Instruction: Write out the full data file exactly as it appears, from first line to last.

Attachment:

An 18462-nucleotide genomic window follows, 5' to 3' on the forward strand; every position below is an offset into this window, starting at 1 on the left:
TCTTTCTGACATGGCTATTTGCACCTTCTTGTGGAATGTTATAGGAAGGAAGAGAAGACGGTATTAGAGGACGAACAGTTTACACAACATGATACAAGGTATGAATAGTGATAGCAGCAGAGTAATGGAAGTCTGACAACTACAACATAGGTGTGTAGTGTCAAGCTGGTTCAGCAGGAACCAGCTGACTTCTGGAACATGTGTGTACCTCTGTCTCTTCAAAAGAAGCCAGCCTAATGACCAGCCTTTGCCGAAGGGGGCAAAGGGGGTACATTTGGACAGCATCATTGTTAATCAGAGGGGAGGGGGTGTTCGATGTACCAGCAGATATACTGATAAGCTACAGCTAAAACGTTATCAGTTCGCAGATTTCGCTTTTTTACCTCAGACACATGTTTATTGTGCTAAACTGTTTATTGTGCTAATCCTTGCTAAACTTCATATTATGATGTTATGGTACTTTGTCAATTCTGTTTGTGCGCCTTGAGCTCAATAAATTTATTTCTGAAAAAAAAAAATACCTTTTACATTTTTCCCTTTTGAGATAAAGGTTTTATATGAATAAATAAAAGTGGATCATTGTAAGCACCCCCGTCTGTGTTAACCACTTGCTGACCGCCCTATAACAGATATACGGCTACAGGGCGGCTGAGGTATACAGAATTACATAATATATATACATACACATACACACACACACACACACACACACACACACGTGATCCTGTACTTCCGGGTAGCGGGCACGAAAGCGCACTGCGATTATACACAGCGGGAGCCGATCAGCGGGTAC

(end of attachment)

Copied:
An 18462-nucleotide genomic window follows, 5' to 3' on the forward strand; every position below is an offset into this window, starting at 1 on the left:
TCTTTCTGACATGGCTATTTGCACCTTCTTGTGGAATGTTATAGGAAGGAAGAGAAGACGGTATTAGAGGACGAACAGTTTACACAACATGATACAAGGTATGAATAGTGATAGCAGCAGAGTAATGGAAGTCTGACAACTACAACATAGGTGTGTAGTGTCAAGCTGGTTCAGCAGGAACCAGCTGACTTCTGGAACATGTGTGTACCTCTGTCTCTTCAAAAGAAGCCAGCCTAATGACCAGCCTTTGCCGAAGGGGGCAAAGGGGGTACATTTGGACAGCATCATTGTTAATCAGAGGGGAGGGGGTGTTCGATGTACCAGCAGATATACTGATAAGCTACAGCTAAAACGTTATCAGTTCGCAGATTTCGCTTTTTTACCTCAGACACATGTTTATTGTGCTAAACTGTTTATTGTGCTAATCCTTGCTAAACTTCATATTATGATGTTATGGTACTTTGTCAATTCTGTTTGTGCGCCTTGAGCTCAATAAATTTATTTCTGAAAAAAAAAAATACCTTTTACATTTTTCCCTTTTGAGATAAAGGTTTTATATGAATAAATAAAAGTGGATCATTGTAAGCACCCCCGTCTGTGTTAACCACTTGCTGACCGCCCTATAACAGATATACGGCTACAGGGCGGCTGAGGTATACAGAATTACATAATATATATACATACACATACACACACACACACACACACACACACACACGTGATCCTGTACTTCCGGGTAGCGGGCACGAAAGCGCACTGCGATTATACACAGCGGGAGCCGATCAGCGGGTAC